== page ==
Reviewed by Karl Hele
Two Families is a wonderfully refreshing Nihiyaw (Cree) perspective on the Indigenous-Canadian relationship as explained by Johnson. Throughout his easily readable and engaging text, Johnson explains how the Nihiyaw adopted the Queen and her people, making them cousins with equal rights to share the territory.
Within this context he notes that the Nihiyaw and by extension other First Nations did not adopt symbols, such as Crowns, or paper records, such as constitutions, or entities, such as corporations; they adopted people. From this adoption based on equality of peoples came the concept of treaty and treaty rights extending to the newcomers. It is the relationship of peoples as equals as well as their relationship to treaties that many newcomers, particularly the British and Canadian governments with their symbols and sovereignties have forgotten. He also speaks of the Nihiyaw concept of non-interference and respect for difference, adding that the diversity of perspective is necessary for all of humanity’s survival.
From this Nihiyaw understanding of treaty and relationship of equals, Johnson then explores concepts of taxation, laws, political divisions, resources, assimilation, leadership, sovereignty, the settler constitution, youth, and the next seven generations. Throughout the text, Johnson reminds his reader that he is not attempting to make Settlers feel guilty or angry nor is he trying to interfere with their internal affairs; instead he is seeking to teach and create understanding of the meaning of adoption and treaty.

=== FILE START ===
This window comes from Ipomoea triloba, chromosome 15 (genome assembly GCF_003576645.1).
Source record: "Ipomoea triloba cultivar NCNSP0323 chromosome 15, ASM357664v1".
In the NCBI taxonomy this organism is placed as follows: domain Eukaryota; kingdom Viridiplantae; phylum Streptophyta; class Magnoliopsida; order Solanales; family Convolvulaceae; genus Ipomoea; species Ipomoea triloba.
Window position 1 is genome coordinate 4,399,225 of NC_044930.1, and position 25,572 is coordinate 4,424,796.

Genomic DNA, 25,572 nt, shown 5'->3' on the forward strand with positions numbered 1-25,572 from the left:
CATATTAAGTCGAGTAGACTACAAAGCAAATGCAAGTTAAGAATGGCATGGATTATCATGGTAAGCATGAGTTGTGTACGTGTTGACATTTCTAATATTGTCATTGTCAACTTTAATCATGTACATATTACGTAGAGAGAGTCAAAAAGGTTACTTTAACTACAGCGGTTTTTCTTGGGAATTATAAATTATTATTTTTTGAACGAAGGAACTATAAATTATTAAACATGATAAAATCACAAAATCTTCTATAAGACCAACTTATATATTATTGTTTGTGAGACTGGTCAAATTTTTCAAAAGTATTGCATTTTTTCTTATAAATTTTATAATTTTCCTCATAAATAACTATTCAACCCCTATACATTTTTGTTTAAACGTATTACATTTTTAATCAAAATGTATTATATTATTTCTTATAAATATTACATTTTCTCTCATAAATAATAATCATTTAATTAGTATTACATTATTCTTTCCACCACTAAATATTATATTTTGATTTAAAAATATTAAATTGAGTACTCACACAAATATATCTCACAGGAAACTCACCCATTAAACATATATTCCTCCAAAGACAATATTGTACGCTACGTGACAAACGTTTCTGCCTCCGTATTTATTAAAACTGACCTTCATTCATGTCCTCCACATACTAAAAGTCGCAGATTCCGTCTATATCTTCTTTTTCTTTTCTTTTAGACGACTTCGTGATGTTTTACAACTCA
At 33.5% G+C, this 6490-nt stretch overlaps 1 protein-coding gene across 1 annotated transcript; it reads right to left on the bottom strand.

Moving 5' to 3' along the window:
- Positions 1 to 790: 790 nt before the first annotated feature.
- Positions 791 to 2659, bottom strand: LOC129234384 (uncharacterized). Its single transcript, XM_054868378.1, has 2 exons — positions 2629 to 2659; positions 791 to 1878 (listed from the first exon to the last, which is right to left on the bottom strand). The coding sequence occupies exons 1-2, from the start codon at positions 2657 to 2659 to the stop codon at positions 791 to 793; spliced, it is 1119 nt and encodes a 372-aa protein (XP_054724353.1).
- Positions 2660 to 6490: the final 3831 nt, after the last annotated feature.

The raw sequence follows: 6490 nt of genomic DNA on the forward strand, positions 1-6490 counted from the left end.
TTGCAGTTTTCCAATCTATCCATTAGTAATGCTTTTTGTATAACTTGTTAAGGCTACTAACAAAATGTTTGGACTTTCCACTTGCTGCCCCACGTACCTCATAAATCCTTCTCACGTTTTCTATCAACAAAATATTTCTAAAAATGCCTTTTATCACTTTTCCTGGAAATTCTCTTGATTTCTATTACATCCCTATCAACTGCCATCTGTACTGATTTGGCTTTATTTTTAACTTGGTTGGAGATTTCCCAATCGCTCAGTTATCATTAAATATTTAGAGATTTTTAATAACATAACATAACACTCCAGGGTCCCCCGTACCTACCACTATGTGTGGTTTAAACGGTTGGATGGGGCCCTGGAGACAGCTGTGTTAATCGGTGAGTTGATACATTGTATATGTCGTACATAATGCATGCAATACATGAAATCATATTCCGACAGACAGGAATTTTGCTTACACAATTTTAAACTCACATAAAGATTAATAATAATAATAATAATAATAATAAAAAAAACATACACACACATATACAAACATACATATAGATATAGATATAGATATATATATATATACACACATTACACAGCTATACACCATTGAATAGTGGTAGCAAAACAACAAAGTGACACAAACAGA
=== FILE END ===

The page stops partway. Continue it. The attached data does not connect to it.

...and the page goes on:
For Johnson, the Nihiyaw and all First Nations treaties are what allowed for the establishment of the Canadian Constitution and the legal occupation of Indigenous lands. The Constitution and other Settler laws did not create treaties nor do these documents allow for a unilateral alteration of treaties. Additionally, these Settler rules did not grant, recognize, diminish, or alter Indigenous rights. Indigenous rights exist from the connection to the land. It is the Settler right to live here peacefully as equals that was established under the treaties. For Johnson, Settler attempts and claims of superiority in all things has led to the creation of all the problems and disadvantages faced by First Nations – it is an imbalance created and reinforced by ignoring the treaties and adoption as equals by Settlers. To me the biggest take away from Johnson’s Two Families is the absolute need to re-establish a relationship of equals under treaties that share and respect the lands. Without this recognition of the relationship as affirmed by treaties, reconciliation is hollow.
Harold Johnson, Two Families: Treaties and Government. Saskatoon: Purich Publishing Ltd., 2007.